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From: David Abrahams (dave_at_[hidden])
Date: 2005-04-06 08:00:30

"Thorsten Ottosen" <nesotto_at_[hidden]> writes:

> | > yes, but in return the library only has two provide one overload
> | ^^^-"to"
> | > of begin/end.
> |
> | Meaning that you don't need a separate overload taking Seq const& just
> | to handle mutable rvalues. That's good. However, that benefit
> | doesn't depend on uglification. We could use the same old names; the
> | interface would just not be useful for mutable rvalues unless the 2nd
> | overload were provided.
> but now you introduce the ADL lookup problem again.

What is "the ADL lookup problem?"

> | Another point is that the whole iterator/const_iterator thing is
> | artificial and broken anyway. My work has evolved towards a "cursors
> | and property maps" arrangement where cursors encode position/traversal
> | and property maps encode access. In that scheme there's no difference
> | between the cursors used when traversing constant and mutable
> | containers. Of course, if you want to be able to get read access to a
> | non-const property map rvalue you may need two overloads for that
> | purpose.
> How would I traverse a range in that framework?

It depends whether the cursors are homogeneous (like iterators, the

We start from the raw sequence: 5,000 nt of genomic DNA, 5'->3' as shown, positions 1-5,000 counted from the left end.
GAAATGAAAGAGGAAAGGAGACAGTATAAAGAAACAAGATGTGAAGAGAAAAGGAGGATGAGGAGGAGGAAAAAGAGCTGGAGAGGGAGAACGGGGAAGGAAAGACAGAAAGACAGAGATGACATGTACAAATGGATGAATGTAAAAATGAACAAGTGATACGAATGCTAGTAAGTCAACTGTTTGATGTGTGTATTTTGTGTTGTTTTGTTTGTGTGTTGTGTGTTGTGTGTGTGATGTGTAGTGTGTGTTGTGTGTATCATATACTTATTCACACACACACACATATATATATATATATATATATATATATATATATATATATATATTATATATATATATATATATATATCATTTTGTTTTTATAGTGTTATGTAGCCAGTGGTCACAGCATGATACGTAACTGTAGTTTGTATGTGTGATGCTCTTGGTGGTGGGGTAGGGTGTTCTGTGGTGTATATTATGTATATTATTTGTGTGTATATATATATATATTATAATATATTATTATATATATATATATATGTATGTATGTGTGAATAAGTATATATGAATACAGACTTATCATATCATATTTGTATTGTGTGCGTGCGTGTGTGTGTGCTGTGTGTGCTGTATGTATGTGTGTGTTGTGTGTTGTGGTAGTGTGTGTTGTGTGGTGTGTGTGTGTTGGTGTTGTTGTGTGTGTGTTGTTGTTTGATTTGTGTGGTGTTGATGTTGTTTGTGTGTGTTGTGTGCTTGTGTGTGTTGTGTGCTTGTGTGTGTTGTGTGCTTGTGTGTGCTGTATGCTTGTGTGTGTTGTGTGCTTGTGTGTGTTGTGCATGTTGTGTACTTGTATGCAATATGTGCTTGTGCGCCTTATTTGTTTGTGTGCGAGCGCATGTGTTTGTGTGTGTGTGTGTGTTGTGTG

usual case) or heterogeneous (a different type at each position). The
latter requires a recursive formulation; I won't go into it here
because it's not really relevant to what we're discussing. The former
looks like:

    end_cursor<S>::type finish;
    for (begin_cursor<S>::type p = sequence::begin(s); p != finish; ++p)

In either case, elements are accessed via:

    elements_type<S>::type e = sequence::elements(s); // the property map
    value_type<S>::type v = e(p); // read
    e(p,v); // write
> | We need to decide whether we're going to accept sub-optimal
> | designs or not. If we want to use standard iterators (for which
> | there are obvious positive arguments) we are forced into some
> | compromises that we wouldn't have to accept if using cursors,
> How does ADL lookup change in the new framework you're working on?
             ^ ^^^^^^----- redundant ;-)

Only that sequences will be providing begin(s) and not
uglified_begin(s). I was going with "uglified" names like
sequence_begin() until I thought harder about Thomas' argument and
considered the likelihood of bad collisions to be low.

> I don't see how it relates to the the proposed changes to
> boost.range which has as its main purpose to enable ADL lookup while
> using qualified notation.

It's related to the argument that you only have to provide one
overload of begin/end.

> | > |AFAICS there are two ways out of this
> | > |
> | > | a) X provides the unprefixed begin as well.
> | >
> | > how does that solve anything?
> |
> | It allows clients of X to use it without boost.range. Go back and
> | read Peter Dimov's posts in this thread:
> |
> (
> | Shouldn't a Boost.Range-conformant range type be usable without the
> | dispatching functions in Boost.Range?
> well, for vector<int> v; you can use v.begin() etc. for pair<I,I> p, you
> can use p.first etc.

And what about a new range type that someone invents? Should they
really pick a different interface and not use something like the one
Boost.Range already provides for its ranges?

> So I don't think that makes much sense; boost.range is a
> framework---either you use it or you don't.

I repeat, go back and read Peter's posts in
The framework ceases to own its concepts eventually.

Dave Abrahams
Boost Consulting

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